If you were to ask me how I met my first true love, I would tell you a story about a gruesome baby corpse unearthed in a baseball field, riddled with every genetic mutation known to man, and the legless, armless, toothless mother, strapped to one of those rollerboards that mechanics use to look under cars, who birthed it. Although, appealing as this particular woman sounds, she is not, as you might have guessed, the first girl I ever kissed, but, instead, merely the subject of an investigation performed by the object of my teenage affections:
Recently, as I mentioned in this article, one of the most cherished intellectual properties from the 90s has made a bit of a resurgence, in the world of comicbooks: The X-Files. Based on the success of our Beginner's Guide to Star Trek, and working up a well of enthusiasm brimming with a teenage hormonal cocktail, the likes of which have not been seen since 1998, I wanted to provide a similar missive to help you figure out if The X-Files is the nostalgic 90s franchise for you. I, for one, want to believe it is. And as we all know....
So now we set about our task of curating a television show which, inevitably as a consequence of its age, carries with it some sour notes along with the sweetness. And thus, we must squeeze the juice and distill into a potent cocktail, enjoyed like a finely aged whiskey.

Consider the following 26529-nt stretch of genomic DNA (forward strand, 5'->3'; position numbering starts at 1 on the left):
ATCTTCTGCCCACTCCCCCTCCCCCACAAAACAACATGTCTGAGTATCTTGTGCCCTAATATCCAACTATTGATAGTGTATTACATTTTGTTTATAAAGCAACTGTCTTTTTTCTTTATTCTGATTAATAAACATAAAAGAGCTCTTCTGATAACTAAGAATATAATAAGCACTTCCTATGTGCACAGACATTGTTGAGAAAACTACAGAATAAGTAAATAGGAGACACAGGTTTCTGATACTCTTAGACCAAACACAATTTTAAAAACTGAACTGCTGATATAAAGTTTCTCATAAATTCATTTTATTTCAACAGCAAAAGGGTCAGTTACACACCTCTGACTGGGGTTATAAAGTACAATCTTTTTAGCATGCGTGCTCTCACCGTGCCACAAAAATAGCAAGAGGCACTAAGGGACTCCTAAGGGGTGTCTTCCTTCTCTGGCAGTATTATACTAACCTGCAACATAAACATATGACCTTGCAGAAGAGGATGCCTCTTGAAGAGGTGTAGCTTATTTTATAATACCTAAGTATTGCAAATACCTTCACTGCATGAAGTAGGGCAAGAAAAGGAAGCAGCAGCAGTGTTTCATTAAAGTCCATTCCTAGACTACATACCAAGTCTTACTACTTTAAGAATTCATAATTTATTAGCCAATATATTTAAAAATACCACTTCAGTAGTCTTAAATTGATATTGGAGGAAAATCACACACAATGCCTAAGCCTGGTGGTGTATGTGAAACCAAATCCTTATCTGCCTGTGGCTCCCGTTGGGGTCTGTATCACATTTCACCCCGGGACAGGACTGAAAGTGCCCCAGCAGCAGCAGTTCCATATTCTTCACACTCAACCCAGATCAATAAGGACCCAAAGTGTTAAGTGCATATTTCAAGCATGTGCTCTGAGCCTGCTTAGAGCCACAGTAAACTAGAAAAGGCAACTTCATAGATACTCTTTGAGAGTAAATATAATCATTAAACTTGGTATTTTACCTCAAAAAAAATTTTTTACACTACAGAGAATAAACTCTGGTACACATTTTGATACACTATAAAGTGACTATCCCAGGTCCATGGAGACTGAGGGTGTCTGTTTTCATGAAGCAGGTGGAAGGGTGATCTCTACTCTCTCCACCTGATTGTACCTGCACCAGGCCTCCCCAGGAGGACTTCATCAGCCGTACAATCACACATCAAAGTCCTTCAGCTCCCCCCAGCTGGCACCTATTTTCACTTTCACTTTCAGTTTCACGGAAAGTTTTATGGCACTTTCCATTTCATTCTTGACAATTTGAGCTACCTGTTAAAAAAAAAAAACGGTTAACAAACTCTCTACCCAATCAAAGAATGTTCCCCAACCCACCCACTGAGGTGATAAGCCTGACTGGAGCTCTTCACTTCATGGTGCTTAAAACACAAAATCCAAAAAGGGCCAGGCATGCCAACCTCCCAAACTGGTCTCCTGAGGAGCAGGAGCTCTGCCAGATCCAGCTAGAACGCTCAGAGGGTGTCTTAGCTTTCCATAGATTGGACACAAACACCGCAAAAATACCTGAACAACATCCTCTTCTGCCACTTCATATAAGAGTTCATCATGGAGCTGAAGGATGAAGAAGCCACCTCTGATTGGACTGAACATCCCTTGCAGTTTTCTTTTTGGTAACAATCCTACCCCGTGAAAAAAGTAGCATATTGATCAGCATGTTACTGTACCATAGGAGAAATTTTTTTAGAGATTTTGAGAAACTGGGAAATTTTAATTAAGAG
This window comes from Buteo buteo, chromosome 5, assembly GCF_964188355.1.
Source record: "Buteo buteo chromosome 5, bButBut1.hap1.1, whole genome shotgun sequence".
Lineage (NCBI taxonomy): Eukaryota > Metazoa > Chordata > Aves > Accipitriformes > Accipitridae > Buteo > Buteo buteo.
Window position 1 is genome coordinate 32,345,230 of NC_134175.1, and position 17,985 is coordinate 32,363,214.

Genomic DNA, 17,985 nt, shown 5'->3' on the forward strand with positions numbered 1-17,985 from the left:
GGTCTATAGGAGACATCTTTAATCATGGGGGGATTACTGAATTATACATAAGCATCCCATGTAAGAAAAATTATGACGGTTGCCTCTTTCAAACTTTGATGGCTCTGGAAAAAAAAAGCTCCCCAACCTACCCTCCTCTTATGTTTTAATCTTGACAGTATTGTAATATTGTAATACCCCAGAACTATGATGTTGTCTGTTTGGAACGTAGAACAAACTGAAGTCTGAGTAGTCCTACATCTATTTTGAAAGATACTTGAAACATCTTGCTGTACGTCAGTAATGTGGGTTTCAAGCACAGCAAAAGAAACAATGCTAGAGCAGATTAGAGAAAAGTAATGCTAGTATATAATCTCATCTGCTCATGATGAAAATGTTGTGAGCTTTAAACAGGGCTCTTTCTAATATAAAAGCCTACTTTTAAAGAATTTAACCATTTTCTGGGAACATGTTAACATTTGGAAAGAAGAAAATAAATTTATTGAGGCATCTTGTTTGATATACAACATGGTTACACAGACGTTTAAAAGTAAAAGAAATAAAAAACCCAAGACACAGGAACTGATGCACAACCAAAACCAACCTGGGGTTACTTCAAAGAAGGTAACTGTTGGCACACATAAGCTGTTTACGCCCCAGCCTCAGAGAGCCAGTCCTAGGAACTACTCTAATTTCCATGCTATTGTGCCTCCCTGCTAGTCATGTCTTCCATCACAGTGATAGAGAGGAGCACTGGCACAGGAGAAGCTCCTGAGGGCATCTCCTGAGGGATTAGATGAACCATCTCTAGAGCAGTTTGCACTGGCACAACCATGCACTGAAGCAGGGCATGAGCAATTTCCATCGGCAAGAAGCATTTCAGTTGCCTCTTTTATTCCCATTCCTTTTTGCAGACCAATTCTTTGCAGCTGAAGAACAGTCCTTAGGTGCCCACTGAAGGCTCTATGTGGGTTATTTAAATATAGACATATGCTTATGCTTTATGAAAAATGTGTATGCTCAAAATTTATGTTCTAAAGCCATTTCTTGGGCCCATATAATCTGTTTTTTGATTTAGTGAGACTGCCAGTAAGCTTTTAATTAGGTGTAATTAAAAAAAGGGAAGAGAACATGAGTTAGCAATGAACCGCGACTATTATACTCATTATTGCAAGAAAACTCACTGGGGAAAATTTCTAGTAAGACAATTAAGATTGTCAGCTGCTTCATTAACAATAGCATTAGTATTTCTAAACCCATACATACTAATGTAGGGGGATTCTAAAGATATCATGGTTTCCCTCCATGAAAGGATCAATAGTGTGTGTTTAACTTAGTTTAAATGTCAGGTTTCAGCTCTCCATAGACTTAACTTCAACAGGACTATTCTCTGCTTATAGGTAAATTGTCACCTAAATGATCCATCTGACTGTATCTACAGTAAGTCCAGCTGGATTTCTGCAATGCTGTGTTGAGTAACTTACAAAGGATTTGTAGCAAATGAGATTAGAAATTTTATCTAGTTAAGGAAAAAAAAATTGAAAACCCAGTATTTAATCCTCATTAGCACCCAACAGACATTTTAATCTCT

The X-Files, amongst the pioneers of truly serialized television, has episodes which can be easily categorized into one of two narrative buckets. The first are called "Mythology" episodes, which constitute the bones of the overall plot arc of the show. They are strong, sturdy episodes, possibly incomprehensible taken away from their skeletal context, but possessive of a sweet marrow. There are about 5 mythology episodes in a typical 23ish episode season.
Then, there are the episodes which constitute the meat of the X-Files; affectionately dubbed "The Monster of the Week." Thoroughly episodic in nature, and thus able to stand on their own, they not only comprise the majority of all X-Files episodes, but allow a new viewer a peek into the world without the need for a history class on X-Files lore. (Available from LoadedDiceCorp For $150). They will also be the only type of episode appearing on this list, as they have the added benefit of avoiding spoilers, (critical for enjoyment once I have convinced you that a Netflix X-Files Binge Marathon is something that is critical to self actualization and realizing your full potential as a human being). The Mythology episodes will be what you look forward to once you finish this list. They are among the best episodes the series has to offer. But for now, without any further adieu, I present to you a guided, curated viewing litmus test: How to get into the X-Files.